Note the wooden brace on each man's shoulder to keep him from losing his balance and getting hit, and probably killed, by a bell.

Medium Bells
The man sitting down is ringing all of these bells except for the bigger one in the middle.

Hammer Time!

The Bell Ringer's Union hard at work!

The guy on the left is working solo on this "keyboard" attached by ropes to the bells while his Union brothers critique him.

I wonder if they have a Project Labor Agreement?

Will she someday be the first to cross what appears to be the strict male only code of the Bell Ringers?

Laurie couldn't resist a shot at the bells!

To hear these Bell Ringers at work go to the three vlogs at the bottom of this post.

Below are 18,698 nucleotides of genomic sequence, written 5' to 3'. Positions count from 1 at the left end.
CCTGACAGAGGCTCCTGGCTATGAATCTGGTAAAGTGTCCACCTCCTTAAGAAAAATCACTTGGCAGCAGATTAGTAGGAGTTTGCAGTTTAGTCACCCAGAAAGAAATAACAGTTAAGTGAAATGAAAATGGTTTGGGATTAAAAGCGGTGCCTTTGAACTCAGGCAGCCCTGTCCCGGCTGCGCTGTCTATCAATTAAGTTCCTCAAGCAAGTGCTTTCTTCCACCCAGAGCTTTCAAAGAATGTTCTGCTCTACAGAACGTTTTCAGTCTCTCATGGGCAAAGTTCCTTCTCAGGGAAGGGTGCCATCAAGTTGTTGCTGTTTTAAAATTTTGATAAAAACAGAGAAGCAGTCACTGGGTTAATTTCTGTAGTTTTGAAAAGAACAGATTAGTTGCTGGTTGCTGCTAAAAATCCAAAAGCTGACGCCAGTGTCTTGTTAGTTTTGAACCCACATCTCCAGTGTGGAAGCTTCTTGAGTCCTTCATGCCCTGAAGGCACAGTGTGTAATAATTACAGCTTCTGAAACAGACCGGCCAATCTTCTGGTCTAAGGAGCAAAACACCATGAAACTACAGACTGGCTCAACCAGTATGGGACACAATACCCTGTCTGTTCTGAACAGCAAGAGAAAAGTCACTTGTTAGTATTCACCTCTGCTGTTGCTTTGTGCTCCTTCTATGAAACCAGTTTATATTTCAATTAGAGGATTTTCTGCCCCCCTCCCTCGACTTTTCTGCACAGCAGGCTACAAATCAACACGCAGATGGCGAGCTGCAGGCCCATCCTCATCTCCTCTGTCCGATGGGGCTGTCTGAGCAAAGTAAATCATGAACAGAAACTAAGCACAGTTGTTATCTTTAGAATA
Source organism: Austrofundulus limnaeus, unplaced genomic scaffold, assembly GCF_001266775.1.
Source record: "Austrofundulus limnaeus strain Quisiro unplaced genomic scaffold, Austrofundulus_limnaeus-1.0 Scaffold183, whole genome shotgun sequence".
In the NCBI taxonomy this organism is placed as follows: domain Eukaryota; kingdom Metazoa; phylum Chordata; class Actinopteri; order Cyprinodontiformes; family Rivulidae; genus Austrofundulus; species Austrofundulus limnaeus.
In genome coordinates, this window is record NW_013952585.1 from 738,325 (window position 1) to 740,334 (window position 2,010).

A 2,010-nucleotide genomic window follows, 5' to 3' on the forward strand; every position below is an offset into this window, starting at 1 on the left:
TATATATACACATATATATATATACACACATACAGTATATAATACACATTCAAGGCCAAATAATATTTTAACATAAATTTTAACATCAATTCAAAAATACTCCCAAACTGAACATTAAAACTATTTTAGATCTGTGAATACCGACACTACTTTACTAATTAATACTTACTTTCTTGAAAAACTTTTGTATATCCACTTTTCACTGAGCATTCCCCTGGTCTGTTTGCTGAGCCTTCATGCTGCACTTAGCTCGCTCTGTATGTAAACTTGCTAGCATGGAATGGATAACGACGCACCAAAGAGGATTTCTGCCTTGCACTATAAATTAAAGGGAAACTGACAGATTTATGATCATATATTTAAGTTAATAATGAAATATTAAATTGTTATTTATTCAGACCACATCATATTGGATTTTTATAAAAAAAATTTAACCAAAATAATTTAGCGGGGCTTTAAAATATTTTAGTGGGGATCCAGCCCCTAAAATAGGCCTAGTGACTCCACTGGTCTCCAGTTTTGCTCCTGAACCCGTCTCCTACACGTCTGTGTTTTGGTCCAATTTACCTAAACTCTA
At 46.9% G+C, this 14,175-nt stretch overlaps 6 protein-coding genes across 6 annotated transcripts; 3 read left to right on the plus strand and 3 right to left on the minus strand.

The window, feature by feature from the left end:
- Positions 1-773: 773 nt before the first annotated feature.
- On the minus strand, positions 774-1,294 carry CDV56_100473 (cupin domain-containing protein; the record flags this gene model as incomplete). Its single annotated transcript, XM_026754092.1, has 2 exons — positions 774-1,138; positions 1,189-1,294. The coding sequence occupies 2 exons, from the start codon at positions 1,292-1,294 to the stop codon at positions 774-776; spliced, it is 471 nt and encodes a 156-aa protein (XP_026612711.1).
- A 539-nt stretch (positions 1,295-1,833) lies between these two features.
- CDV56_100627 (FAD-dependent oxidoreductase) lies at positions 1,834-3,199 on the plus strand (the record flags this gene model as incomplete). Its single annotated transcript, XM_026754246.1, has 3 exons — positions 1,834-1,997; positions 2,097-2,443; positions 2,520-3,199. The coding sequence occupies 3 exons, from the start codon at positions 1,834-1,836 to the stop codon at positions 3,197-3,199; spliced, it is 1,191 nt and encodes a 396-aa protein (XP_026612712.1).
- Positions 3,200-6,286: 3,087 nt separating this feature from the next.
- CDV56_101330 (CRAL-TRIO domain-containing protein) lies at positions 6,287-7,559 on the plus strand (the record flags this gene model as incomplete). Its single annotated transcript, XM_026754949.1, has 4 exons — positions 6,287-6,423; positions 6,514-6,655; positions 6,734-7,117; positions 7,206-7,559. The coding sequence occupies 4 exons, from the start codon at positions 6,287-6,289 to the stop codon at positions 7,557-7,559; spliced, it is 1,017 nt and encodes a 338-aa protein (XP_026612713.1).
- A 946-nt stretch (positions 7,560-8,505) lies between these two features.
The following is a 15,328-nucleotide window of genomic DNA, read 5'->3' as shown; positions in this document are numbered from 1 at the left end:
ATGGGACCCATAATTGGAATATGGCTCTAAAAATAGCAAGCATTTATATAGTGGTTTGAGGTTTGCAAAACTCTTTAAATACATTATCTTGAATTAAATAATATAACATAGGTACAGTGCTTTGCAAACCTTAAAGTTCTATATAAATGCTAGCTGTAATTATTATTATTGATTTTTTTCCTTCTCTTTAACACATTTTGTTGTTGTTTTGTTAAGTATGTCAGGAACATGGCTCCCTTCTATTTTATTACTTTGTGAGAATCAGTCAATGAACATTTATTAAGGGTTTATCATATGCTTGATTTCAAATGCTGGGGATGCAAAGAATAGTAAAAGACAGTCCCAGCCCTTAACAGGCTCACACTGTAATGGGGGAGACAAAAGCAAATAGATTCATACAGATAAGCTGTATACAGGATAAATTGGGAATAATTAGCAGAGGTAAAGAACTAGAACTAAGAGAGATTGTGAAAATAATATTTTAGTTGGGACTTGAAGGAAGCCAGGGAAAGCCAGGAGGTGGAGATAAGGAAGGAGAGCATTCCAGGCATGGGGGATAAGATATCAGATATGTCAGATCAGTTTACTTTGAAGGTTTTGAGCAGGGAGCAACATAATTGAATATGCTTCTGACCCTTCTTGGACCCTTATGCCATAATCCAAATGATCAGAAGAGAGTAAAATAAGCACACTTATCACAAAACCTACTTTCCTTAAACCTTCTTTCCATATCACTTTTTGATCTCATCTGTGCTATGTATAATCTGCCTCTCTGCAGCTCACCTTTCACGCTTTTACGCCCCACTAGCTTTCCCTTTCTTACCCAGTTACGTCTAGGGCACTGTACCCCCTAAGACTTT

The view from Perugia, that is Assisi on the hillside in the distance.

Assisi at Sunset

Outside of the Taverna dei Consoli

I had the Tagliatelle al Tartufo Nero di Norica (pasta with black truffles) while Laurie opted for the Stringozzi Umbri al Carciofi.  Her dish is named after the style of pasta that resmbles the cords poor people used to strangle priests who extorted sky-high tithes!

Both dishes were outstanding!

The countryside on the drive back to the Adriatic Sea coast.

As I said, it snowed Saturday night in the Apennine Mountains


Small Sized Bells


Medium Sized Bells


Quasimodo Sized Bells

Laurie says:  Assisi was a delightful little town in every way, but as many of you know, it's hard to keep up with George.  He did let me have breaks while we walked the steep hill streets and I have found muscles I hadn't felt in years.  I am sure I will  be sore for days, but it was worth it!

1 comment:

Vanessa said...

Wow! After going to 12 years of Catholic school named after St. Clare, it is pretty cool to actually see a picture of her...and yes she looks just like her statue!